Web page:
In a small village near Stonehaven in north east Scotland is a museum dedicated to the writer Lewis Grassic Gibbon.

The centre, near the farm in Arbuthnott where he grew up, is surrounded by the Mearns, the area Grassic Gibbon immortalised through his portrayal of its distinctive speech and culture.

Lewis Grassic Gibbon was the pen name used by James Leslie Mitchell, a revolutionary Marxist until his death.

The Power of Print: Leonard Beaumont Rediscovered

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By day Leonard Beaumont was a newspaper printer - by night an artist who caught the mood of the times. Beaumont, who worked in the art department of the Sheffield Telegraph in the early part of the last century, spent his evenings making art. The self-taught prolific artist's skilful etchings and vibrant modernist linocuts have rarely been seen.

But now an exhibition in his home city belatedly shows off the best of his graphic and dynamic prints and etchings.

It is his prints, influenced by Futurism and the Vorticists, which are by far the most exciting.

A fine example is the 1932 lino print called Grinders, a striking monochrome image of two men sharpening knives which is clearly symbolic of Sheffield's steel industry.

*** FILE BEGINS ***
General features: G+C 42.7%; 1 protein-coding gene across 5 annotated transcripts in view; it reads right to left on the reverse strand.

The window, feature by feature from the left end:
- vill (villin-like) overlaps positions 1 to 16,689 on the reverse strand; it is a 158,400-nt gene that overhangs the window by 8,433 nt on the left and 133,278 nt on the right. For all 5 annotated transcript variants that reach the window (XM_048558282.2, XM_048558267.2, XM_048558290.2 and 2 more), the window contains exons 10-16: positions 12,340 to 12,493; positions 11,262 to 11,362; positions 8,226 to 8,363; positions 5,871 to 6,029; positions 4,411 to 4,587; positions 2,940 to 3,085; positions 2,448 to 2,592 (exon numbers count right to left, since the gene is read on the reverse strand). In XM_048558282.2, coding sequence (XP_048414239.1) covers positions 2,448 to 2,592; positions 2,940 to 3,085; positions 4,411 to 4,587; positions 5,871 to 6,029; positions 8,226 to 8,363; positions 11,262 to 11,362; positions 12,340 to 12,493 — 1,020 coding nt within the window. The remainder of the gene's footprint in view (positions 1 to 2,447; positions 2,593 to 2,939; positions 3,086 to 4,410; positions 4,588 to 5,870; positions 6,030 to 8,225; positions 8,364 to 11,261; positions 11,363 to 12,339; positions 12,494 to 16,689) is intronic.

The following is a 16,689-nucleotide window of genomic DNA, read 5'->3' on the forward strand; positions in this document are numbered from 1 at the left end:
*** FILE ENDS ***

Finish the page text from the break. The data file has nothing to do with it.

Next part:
The work has a real sense of rhythm typical of movements that revelled in the speed of modern life and the triumph of mechanisation.

Recession report from Rotherham

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"We're not getting the same help we would be getting if we were wearing bowler hats instead of hard hats. It's one thing for the banks and another for us."

The words of one steel union official summed up the anger as steel giant Corus announced that 700 jobs - more than half the workforce - were to go at its huge Aldwarke plant in Rotherham.

Workers arrived for their Monday morning shifts fearing the worst after a leaked TV news story the previous day ushered in the blackest day for the town in years. The steel meltdown revealed the brutal reality of the economic crisis in northern industrial towns like Rotherham.

Making drama to quicken the heart

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Trevor Griffiths, co-writer of the film Reds, talks to Phil Turner about why he is committed to making a film on 18th century radical Tom Paine.

During his life Thomas Paine was hounded from Britain, imprisoned in France and treated as a pariah in the US, his adopted country. Why should we celebrate Paine's life and work?

He was one of a fairly long line of British socialists or pre-socialists, radicals whom history has sought to erase in one way or the other.

Power of the Pickets

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Picketing started the 1984 miners' strike and, as the Walrus's analysis shows (April SR), could have won it.

Flying pickets from Cortonwood near Rotherham walked out when its closure was announced and brought the rest of the Yorkshire coalfield to a standstill. Pits in Scotland and Wales also had to be picketed out by Yorkshire miners as the strike spread nationally.